If ever there is a place at which you can be made to feel not geeky enough, it's Austin during SXSWi.
Tuesday morning in a session called The Right Tool for the Job: Native or Mobile Web? a panel of developers staged a geek street fight about a bunch of initials and words that only a developer could love (PHP, Objective-C, WebDNA, CSS, PhoneGap - an HTML5 app platform). You get the idea. What made it fun was the heated exchanges between the five panelists (Tom Dale, senior software engineer, Ember.js, Buzz Anderse, director of mobile, Tumblr, Jacob Bijani, product engineer, Tumblr, Matthew Delaney, WebKit engineer and Majd Taby, software engineer, Facebook).
I can't really tell you what they were arguing about. Instead here are a few highlights from the sessions I attended which I did understand (and for a more detailed summary go to the H+K Strategies website, which covers some of these points):
- There was no evident break out app although Highlight drew a lot of slightly breathless media attention. A "social discovery" app it lets you know if someone close by - who also has the app - shares your interests. Because it is 'always-on', you only need to pay attention when it lets you know a prospect is near. The question is whether by having the app you are stamping yourself 'available' if you see what I mean. I'm not dismissing it, just cautioning that interest may be reserved for one gender.
- Integrating real-time analytics into Facebook Insights is eagerly anticipated. Combined with the featured posts functionality on Facebook pages for companies, it means you will be able to assess reaction to a post in real-time, adjust the content or determine the best timing for posts for example.
- Opinion among social media experts is agreed that organic 'reach' for brands on Facebook is going to disappear in favour of a paid model, at some point in the near future.
- One of the biggest mistakes companies make in social is driving people to their social assets then offering them nothing when they get there. This does more harm than good: Without a rich content experience on the site, people's attitudes toward the company will likely move from neutral to annoyed.
- Data visualization is hot. Infographics are only the ground floor, with dynamic graphics and imaging being the next stage. But graphics need to be framed within the context of a cohesive narrative. Good magazine (and its website as a whole) is a model for this type of story orchestration. The main lessons for effective data visualization are be smart about the color impact, choose data based on the end goal of the visualization, and keep the graphic message simple.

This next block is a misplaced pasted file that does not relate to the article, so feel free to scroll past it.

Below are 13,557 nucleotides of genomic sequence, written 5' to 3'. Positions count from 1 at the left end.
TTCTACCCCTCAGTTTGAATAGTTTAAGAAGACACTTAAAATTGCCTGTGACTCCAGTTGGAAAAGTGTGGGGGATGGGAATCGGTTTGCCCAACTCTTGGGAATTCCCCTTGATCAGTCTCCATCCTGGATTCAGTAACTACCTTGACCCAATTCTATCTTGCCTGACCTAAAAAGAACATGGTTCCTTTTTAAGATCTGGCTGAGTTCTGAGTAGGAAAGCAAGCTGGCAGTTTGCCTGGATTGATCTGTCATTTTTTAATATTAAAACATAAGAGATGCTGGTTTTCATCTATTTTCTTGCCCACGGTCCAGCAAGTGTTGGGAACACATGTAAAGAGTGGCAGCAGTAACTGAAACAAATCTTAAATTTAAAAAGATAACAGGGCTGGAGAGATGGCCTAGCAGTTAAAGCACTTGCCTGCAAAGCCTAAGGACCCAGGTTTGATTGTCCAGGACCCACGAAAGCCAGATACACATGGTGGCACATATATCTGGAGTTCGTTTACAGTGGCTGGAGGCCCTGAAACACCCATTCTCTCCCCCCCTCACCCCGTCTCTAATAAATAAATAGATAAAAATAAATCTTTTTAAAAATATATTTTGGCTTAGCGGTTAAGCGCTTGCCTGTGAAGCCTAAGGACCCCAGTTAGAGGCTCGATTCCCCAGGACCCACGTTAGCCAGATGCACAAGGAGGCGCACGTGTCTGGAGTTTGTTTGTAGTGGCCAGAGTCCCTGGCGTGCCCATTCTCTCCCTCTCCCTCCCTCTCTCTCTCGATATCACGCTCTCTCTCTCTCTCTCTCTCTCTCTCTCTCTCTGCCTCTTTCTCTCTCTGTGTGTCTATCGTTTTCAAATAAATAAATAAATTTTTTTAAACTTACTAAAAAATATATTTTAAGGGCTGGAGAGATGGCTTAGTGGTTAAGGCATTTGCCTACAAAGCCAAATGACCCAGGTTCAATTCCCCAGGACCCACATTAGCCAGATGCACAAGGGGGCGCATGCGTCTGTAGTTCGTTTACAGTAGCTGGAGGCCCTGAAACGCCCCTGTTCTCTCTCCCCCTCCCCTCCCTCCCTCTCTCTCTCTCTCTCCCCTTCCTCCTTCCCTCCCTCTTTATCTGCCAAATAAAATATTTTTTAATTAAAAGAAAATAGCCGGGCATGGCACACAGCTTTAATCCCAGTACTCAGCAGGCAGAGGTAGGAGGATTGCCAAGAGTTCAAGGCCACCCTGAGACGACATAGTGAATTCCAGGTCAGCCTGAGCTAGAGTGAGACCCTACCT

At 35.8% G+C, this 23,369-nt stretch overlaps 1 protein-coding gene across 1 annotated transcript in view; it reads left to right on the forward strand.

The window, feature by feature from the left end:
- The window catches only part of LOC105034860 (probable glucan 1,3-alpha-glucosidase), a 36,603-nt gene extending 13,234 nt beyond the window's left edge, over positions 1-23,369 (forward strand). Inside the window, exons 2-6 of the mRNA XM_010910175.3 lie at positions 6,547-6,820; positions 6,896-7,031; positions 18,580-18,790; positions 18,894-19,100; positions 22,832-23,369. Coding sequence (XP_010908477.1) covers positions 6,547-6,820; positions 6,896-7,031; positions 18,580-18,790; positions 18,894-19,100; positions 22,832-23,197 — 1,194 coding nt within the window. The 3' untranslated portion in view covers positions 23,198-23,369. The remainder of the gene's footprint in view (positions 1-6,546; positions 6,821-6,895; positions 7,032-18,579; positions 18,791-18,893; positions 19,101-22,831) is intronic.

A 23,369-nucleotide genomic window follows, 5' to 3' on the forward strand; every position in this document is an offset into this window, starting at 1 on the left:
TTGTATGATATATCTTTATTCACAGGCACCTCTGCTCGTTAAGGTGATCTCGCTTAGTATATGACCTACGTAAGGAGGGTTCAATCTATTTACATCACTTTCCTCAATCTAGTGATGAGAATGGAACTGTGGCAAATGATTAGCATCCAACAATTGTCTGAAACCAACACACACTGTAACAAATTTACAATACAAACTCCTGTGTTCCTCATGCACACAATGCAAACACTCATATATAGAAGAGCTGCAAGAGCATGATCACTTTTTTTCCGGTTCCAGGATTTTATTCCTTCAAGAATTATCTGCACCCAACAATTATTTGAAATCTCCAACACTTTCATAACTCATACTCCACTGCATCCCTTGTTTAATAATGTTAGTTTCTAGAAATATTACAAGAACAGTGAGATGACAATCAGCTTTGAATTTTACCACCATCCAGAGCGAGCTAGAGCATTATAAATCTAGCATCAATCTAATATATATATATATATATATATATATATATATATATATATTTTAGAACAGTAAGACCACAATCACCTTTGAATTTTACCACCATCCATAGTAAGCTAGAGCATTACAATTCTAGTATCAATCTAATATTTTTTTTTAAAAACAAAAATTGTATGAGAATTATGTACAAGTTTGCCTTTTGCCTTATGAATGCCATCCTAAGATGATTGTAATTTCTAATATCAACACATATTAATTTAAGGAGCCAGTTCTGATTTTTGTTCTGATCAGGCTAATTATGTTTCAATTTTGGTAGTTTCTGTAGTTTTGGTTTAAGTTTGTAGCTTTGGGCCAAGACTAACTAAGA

- In conversation with serial entrepreneur Guy Kawasaki, Vic Gundotra, senior vice president, engineering at Google, talked about the current state and vision for Google+. Their analytics suggest that once-a-month users of Google's relatively new social platform number about 100 million, with once-a-day users coming in at about 50 million. He suggested there are a number of announcements coming about further changes to make the Google experience "seamless". Talking about ads, Gundotra said they will be serving ads into Google+ but at the moment in search when there is what he calls 'commercial intent'. He also stressed that they don't intend to inject ads into G+ photo albums. One thing that isn't immediately on the horizon, to the disappointment of developers, is opening up the API for Google+ because Gundotra "doesn't want to pollute the stream".
- The digital access wall set up by The New York Times seems to be working. Jill Abramson, New York Times' executive editor, said in panel session hosted by Evan Smith, editor-in-chief of The Texas Tribune, that digital has become a significant revenue stream for the paper without having cannibalized daily circulation. She also made the point that NYT journalists themselves are recommending and finding visual and graphic content to support and enrich their stories . To a question posed by Mother Jones' editor, Clara Jeffery, Abramson said that the paper intends to include link-outs in more of their stories in the future.
This is about a third of what I took away from the conference. My conclusion . . . I'll be back next year without question.